How many of you trust the security in your hotel room? The door to the room is locked tight, right? Key cards have become the norm, and new radio frequency ID cards are starting to roll out. You can imagine these ought to be safer than a standard metal lock that anyone with some practice and a “bump” key would be able to crack in a few seconds. Of course, hotel employees will still have access to your room with universal keys, but there’s not much you can do about that.
Well, it turns out that just about anyone can crack the electronic lock on a hotel room in a few seconds using a $50 homebrew device and a screwdriver.
At the recent Black Hat security conference in Las Vegas, Cody Brocious, a software developer for Mozilla (the foundation/corporation behind Firefox) demonstrated how to find and use the master site code in electronic hotel locks manufactured by Onity. This code is used to reprogram the locks with a small electronic device. (Read more on Cody’s website.)
However, this code is not protected by any kind of encryption and is stored in the same place on every lock. Because it also serves as a standard-sized charging port for the lock’s battery, similar to the one on an old Nokia mobile phone, it is pretty easy to create your own simple device with off-the-shelf parts to read the code and play it back to unlock the door. Who here has ever been alone in a hotel hallway? It’s not that uncommon. All a thief or other malicious person needs are a few seconds to unscrew the cover plate at the base of the lock and 200 milliseconds for the device to do its work automatically.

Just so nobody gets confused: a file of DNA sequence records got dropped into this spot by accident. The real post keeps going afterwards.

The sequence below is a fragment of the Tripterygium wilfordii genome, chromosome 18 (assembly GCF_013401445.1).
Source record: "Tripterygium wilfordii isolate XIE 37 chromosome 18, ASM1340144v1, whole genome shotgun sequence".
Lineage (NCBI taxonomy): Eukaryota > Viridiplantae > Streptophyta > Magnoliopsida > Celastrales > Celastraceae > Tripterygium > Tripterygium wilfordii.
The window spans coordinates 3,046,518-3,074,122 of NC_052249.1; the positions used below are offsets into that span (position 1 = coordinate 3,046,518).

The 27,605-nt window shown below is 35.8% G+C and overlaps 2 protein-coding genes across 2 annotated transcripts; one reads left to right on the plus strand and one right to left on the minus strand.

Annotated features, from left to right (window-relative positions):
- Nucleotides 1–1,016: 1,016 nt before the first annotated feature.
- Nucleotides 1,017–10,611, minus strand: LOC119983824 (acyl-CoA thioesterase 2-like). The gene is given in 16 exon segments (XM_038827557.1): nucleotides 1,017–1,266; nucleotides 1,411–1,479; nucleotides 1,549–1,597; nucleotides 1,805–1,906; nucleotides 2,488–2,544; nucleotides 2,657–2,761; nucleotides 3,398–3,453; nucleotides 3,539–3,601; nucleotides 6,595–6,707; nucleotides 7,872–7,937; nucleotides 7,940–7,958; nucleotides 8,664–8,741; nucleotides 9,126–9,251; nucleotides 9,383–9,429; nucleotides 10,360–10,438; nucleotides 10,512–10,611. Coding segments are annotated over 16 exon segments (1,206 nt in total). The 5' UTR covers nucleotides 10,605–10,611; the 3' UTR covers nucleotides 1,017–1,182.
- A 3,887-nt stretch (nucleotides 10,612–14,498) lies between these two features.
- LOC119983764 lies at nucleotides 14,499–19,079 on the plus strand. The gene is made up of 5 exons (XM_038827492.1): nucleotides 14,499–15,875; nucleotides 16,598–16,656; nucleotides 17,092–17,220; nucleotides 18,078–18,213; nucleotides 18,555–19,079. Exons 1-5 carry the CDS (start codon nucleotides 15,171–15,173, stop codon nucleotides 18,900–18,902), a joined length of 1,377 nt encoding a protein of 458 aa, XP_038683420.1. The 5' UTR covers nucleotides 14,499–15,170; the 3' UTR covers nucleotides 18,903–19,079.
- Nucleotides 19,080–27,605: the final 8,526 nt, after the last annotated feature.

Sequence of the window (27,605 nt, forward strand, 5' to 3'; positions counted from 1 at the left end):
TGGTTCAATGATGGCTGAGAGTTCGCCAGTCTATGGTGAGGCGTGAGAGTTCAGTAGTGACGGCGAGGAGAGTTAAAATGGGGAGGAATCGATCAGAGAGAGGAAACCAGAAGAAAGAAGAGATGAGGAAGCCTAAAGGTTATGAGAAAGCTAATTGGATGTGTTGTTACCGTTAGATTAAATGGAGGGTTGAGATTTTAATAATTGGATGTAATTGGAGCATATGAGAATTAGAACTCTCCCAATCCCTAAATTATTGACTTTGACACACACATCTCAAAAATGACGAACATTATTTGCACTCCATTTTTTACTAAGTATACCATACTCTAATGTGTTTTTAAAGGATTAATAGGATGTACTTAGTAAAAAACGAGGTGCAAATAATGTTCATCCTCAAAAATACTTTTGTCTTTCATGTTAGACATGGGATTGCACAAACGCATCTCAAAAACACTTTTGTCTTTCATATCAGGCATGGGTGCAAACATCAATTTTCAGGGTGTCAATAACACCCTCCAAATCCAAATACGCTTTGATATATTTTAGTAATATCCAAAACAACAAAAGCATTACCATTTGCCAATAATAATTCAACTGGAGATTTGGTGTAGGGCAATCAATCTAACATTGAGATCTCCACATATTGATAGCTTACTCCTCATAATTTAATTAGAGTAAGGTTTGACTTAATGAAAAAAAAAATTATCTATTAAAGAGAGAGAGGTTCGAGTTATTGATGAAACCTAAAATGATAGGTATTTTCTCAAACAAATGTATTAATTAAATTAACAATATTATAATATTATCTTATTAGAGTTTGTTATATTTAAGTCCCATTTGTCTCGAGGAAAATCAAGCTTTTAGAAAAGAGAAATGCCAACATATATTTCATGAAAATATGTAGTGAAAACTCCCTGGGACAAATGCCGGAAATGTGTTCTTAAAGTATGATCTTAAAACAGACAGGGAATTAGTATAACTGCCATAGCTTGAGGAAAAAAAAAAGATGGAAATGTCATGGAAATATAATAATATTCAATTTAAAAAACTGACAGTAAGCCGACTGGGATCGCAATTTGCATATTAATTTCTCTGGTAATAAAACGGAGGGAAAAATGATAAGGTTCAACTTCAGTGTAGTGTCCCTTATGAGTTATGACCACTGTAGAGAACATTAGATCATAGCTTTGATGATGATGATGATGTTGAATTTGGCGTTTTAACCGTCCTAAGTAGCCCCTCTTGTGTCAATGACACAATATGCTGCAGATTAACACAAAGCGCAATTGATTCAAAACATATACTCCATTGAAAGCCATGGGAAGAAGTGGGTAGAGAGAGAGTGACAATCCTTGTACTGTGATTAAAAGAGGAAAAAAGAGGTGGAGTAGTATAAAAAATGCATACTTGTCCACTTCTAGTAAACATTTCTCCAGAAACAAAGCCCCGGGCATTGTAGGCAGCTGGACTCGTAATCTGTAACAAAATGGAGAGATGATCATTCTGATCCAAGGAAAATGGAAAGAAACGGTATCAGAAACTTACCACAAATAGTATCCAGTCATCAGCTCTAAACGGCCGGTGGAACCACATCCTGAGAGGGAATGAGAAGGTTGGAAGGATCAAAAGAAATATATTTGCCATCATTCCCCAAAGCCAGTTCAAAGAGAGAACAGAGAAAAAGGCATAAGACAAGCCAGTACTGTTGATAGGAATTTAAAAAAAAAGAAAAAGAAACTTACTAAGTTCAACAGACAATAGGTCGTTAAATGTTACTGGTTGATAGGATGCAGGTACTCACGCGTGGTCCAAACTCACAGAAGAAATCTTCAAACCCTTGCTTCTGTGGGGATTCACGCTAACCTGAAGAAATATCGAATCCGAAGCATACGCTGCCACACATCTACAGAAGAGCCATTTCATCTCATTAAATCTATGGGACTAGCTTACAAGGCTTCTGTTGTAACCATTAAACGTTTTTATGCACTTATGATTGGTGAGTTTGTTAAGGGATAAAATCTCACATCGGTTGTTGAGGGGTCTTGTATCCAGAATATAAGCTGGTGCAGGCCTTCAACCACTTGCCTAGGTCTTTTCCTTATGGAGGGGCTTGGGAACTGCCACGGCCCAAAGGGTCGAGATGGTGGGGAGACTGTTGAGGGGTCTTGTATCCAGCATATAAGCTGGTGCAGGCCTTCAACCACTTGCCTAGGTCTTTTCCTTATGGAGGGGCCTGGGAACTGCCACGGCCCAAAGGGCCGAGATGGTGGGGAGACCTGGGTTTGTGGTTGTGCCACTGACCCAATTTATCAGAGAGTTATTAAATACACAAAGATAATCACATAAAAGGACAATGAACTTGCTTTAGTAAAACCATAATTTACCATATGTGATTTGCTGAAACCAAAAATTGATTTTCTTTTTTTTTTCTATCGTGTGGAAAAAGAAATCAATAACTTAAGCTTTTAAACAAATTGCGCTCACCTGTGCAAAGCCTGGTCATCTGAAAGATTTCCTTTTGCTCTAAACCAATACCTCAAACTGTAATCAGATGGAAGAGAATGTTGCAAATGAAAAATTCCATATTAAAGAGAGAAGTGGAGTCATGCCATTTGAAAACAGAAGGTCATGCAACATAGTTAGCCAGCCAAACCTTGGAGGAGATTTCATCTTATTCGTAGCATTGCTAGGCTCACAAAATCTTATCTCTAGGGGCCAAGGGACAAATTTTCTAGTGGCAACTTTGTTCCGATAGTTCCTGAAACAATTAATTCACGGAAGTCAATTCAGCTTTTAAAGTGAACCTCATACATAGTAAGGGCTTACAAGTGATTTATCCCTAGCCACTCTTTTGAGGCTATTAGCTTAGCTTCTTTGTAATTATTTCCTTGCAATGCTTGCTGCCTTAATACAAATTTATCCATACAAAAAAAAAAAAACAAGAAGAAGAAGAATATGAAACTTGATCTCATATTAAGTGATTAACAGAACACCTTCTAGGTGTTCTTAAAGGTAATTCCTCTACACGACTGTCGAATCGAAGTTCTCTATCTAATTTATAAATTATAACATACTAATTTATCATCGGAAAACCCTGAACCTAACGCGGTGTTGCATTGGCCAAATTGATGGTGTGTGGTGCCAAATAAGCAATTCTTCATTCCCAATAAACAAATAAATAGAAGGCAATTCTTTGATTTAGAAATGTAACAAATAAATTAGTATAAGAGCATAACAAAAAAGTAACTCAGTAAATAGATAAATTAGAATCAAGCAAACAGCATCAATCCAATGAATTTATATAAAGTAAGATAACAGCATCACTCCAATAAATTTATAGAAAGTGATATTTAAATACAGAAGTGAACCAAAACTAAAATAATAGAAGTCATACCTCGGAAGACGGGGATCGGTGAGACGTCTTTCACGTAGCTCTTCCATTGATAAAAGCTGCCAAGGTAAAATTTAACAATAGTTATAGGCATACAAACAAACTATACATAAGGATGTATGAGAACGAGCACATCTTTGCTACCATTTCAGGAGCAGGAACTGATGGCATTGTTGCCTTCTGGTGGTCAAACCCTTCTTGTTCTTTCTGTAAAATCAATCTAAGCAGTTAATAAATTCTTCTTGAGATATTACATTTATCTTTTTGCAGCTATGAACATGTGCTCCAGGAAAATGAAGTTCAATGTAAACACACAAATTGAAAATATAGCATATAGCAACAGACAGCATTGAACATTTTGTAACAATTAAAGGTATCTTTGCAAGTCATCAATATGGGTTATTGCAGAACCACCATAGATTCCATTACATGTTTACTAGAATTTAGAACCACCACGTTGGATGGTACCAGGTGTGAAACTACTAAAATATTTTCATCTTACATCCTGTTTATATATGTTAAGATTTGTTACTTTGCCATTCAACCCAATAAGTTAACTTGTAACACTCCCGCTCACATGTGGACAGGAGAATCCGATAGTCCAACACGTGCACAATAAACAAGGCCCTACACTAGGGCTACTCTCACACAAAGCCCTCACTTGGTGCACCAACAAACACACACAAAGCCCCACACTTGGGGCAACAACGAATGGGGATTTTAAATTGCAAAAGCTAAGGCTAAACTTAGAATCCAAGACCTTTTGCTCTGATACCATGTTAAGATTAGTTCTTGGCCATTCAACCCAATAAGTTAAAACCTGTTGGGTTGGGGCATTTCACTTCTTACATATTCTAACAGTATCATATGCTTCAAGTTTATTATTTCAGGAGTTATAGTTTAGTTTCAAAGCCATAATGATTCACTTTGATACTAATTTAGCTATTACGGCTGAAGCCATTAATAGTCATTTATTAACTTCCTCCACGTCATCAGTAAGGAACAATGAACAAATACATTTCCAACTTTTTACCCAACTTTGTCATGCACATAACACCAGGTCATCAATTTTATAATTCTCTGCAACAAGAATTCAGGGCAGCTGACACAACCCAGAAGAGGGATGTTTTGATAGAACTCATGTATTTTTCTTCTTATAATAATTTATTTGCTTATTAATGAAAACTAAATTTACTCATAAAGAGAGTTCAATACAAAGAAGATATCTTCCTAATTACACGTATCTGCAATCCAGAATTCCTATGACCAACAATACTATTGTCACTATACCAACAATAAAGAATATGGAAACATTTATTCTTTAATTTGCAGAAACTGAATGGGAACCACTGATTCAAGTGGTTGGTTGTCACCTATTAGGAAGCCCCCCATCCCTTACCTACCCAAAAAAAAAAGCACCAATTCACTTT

(Arduino devices are the modern-day equivalent of the BASIC Stamp II microcontrollers I would play around with as a pre-teen. They are not that difficult to figure out, so this trick is within the reach of most people.)
Point Me to the Plane mentioned the original story a couple weeks ago, and the exploit has since been refined to work on nearly every lock sold. But now Onity, which provides electronic locks for over four million hotel rooms around the world, has come up with a response that is underwhelming. They propose two fixes, as reported by Forbes:
- The free option: Hotels will get a plug to hide the access port. A cover plate normally covers this access port anyway–that’s why you need the screwdriver mentioned earlier. Onity will provide Torx screws that require a hexagonal screwdriver instead of the usual Phillips or standard types. Big deal. For $20 I once bought an assortment of 20 differently-sized Torx heads at the same mainstream electronics store that will sell the parts for your lock pick.
- The expensive option: Hotels will have to pay for Onity to provide new circuit boards that make this master code a lot harder to find and use. Hotels will also have to pay for shipping and labor to replace the defective locks.
This seems like a major security issue if the locks are so easy to break into. I understand the reason for a master site code. Hotel management needs to be able to access and reprogram their locks without too much hassle. But it appears that their portable reprogramming devices are no more sophisticated than the little gadget this guy made on his own. I would have expected some encryption, perhaps requiring a PIN known only to hotel management before the site code can be accessed. Instead, all the electronics inside have made this device less secure than a standard physical key.
Personally, I don’t trust the locks on these doors anyway. Nothing stops the hotel staff from entering, and more than once I’ve had to shoo away housekeeping or maintenance when they tried to enter without even knocking. So in the meantime, throw the security latch above the door and hope that hotels are either willing to write off this expense or push Onity to take more responsibility for their negligence. As for what to do when you’re out of the room… I guess you’ll just have to hope the security safe inside each room has technology slightly more robust.
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Note: School and work are still taking up time as I near the finish line, but my temporary absence these last few days should become less frequent. Thanks for sticking around…